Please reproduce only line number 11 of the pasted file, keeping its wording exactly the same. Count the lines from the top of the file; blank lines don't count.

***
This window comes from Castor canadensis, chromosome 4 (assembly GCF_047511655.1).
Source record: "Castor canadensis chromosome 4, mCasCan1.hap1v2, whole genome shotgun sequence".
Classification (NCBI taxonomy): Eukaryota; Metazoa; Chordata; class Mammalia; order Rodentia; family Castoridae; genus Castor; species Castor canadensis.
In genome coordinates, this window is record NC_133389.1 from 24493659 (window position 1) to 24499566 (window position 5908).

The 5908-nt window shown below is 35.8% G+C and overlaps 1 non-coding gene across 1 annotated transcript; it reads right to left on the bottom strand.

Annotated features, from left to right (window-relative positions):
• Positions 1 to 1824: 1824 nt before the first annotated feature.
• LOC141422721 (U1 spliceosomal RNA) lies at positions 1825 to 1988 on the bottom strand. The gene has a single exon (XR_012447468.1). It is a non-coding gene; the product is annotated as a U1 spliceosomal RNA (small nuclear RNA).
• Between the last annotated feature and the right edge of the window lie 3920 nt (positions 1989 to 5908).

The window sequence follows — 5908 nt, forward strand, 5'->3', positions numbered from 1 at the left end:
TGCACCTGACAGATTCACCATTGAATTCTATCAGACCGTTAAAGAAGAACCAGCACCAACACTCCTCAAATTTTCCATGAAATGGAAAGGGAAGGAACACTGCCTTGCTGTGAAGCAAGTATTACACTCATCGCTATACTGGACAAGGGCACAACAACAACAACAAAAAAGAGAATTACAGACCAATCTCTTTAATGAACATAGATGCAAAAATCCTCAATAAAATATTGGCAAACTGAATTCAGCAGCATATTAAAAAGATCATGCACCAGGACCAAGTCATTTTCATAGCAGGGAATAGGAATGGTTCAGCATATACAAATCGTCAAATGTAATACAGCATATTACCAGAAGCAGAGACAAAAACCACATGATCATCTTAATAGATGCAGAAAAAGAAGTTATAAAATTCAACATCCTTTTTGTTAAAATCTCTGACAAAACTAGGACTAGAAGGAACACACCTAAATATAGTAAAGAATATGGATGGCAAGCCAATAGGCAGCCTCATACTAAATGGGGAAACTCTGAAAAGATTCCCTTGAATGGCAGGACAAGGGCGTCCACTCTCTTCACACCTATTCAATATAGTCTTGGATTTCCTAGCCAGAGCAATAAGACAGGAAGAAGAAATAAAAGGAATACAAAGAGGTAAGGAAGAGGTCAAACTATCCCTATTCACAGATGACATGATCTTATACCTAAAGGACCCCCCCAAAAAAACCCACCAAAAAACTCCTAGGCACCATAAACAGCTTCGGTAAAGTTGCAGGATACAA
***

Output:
TGCACCTGACAGATTCACCATTGAATTCTATCAGACCGTTAAAGAAGAACCAGCACCAACACTCCTCAAATTTTCCATGAAATGGAAAGGGAAGGAACACTGCCTTGCTGTGAAGCAAGTATTACACTCATCGCTATACTGGACAAGGGCACAACAACAACAACAAAAAAGAGAATTACAGACCAATCTCTTTAATGAACATAGATGCAAAAATCCTCAATAAAATATTGGCAAACTGAATTCAGCAGCATATTAAAAAGATCATGCACCAGGACCAAGTCATTTTCATAGCAGGGAATAGGAATGGTTCAGCATATACAAATCGTCAAATGTAATACAGCATATTACCAGAAGCAGAGACAAAAACCACATGATCATCTTAATAGATGCAGAAAAAGAAGTTATAAAATTCAACATCCTTTTTGTTAAAATCTCTGACAAAACTAGGACTAGAAGGAACACACCTAAATATAGTAAAGAATATGGATGGCAAGCCAATAGGCAGCCTCATACTAAATGGGGAAACTCTGAAAAGATTCCCTTGAATGGCAGGACAAGGGCGTCCACTCTCTTCACACCTATTCAATATAGTCTTGGATTTCCTAGCCAGAGCAATAAGACAGGAAGAAGAAATAAAAGGAATACAAAGAGGTAAGGAAGAGGTCAAACTATCCCTATTCACAGATGACATGATCTTATACCTAAAGGACCCCCCCAAAAAAACCCACCAAAAAACTCCTAGGCACCATAAACAGCTTCGGTAAAGTTGCAGGATACAA